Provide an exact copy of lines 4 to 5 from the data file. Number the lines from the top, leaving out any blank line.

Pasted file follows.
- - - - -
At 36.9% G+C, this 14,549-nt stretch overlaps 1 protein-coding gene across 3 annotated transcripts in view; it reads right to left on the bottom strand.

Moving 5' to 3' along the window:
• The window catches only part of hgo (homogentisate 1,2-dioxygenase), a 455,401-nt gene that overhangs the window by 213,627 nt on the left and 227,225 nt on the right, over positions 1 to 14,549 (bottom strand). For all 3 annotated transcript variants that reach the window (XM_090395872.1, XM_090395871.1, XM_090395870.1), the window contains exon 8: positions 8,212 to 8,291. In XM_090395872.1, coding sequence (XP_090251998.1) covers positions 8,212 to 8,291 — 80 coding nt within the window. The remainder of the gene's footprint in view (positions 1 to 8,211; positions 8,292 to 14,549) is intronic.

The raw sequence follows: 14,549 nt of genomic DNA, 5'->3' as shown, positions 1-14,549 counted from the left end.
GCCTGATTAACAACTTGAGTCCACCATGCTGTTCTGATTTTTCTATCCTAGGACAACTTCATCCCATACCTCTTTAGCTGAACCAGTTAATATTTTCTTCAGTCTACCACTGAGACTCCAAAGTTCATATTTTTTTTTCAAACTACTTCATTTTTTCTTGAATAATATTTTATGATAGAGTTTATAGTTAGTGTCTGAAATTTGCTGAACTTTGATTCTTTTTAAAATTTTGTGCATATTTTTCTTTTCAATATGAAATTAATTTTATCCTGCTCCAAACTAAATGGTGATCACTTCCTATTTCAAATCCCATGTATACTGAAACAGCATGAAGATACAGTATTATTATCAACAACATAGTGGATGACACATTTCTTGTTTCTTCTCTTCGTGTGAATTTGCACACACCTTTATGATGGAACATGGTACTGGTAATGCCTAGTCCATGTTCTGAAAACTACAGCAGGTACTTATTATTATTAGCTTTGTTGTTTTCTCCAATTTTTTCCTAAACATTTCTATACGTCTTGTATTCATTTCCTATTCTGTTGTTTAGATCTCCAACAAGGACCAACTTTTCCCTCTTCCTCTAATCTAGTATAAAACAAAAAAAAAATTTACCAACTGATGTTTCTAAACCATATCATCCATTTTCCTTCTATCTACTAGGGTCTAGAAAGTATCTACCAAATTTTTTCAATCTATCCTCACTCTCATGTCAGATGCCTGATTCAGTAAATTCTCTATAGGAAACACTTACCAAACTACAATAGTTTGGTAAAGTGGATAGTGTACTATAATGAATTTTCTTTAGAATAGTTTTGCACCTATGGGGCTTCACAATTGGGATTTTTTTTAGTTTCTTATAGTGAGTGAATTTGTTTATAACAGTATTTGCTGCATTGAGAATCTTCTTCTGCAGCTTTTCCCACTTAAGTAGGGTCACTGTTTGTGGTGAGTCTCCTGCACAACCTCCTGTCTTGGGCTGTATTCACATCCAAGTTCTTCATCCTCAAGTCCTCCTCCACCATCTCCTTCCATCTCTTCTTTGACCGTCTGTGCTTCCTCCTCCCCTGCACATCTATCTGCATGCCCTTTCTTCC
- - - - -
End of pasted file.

The raw sequence follows: 14,549 nt of genomic DNA, 5'->3' as shown, positions 1-14,549 counted from the left end.
GCCTGATTAACAACTTGAGTCCACCATGCTGTTCTGATTTTTCTATCCTAGGACAACTTCATCCCATACCTCTTTAGCTGAACCAGTTAATATTTTCTTCAGTCTACCACTGAGACTCCAAAGTTCATATTTTTTTTTCAAACTACTTCATTTTTTCTTGAATAATATTTTATGATAGAGTTTATAGTTAGTGTCTGAAATTTGCTGAACTTTGATTCTTTTTAAAATTTTGTGCATATTTTTCTTTTCAATATGAAATTAATTTTATCCTGCTCCAAACTAAATGGTGATCACTTCCTATTTCAAATCCCATGTATACTGAAACAGCATGAAGATACAGTATTATTATCAACAACATAGTGGATGACACATTTCTTGTTTCTTCTCTTCGTGTGAATTTGCACACACCTTTATGATGGAACATGGTACTGGTAATGCCTAGTCCATGTTCTGAAAACTACAGCAGGTACTTATTATTATTAGCTTTGTTGTTTTCTCCAATTTTTTCCTAAACATTTCTATACGTCTTGTATTCATTTCCTATTCTGTTGTTTAGATCTCCAACAAGGACCAACTTTTCCCTCTTCCTCTAATCTAGTATAAAACAAAAAAAAAATTTACCAACTGATGTTTCTAAACCATATCATCCATTTTCCTTCTATCTACTAGGGTCTAGAAAGTATCTACCAAATTTTTTCAATCTATCCTCACTCTCATGTCAGATGCCTGATTCAGTAAATTCTCTATAGGAAACACTTACCAAACTACAATAGTTTGGTAAAGTGGATAGTGTACTATAATGAATTTTCTTTAGAATAGTTTTGCACCTATGGGGCTTCACAATTGGGATTTTTTTTAGTTTCTTATAGTGAGTGAATTTGTTTATAACAGTATTTGCTGCATTGAGAATCTTCTTCTGCAGCTTTTCCCACTTAAGTAGGGTCACTGTTTGTGGTGAGTCTCCTGCACAACCTCCTGTCTTGGGCTGTATTCACATCCAAGTTCTTCATCCTCAAGTCCTCCTCCACCATCTCCTTCCATCTCTTCTTTGACCGTCTGTGCTTCCTCCTCCCCTGCACATCTATCTGCATGCCCTTTCTTCC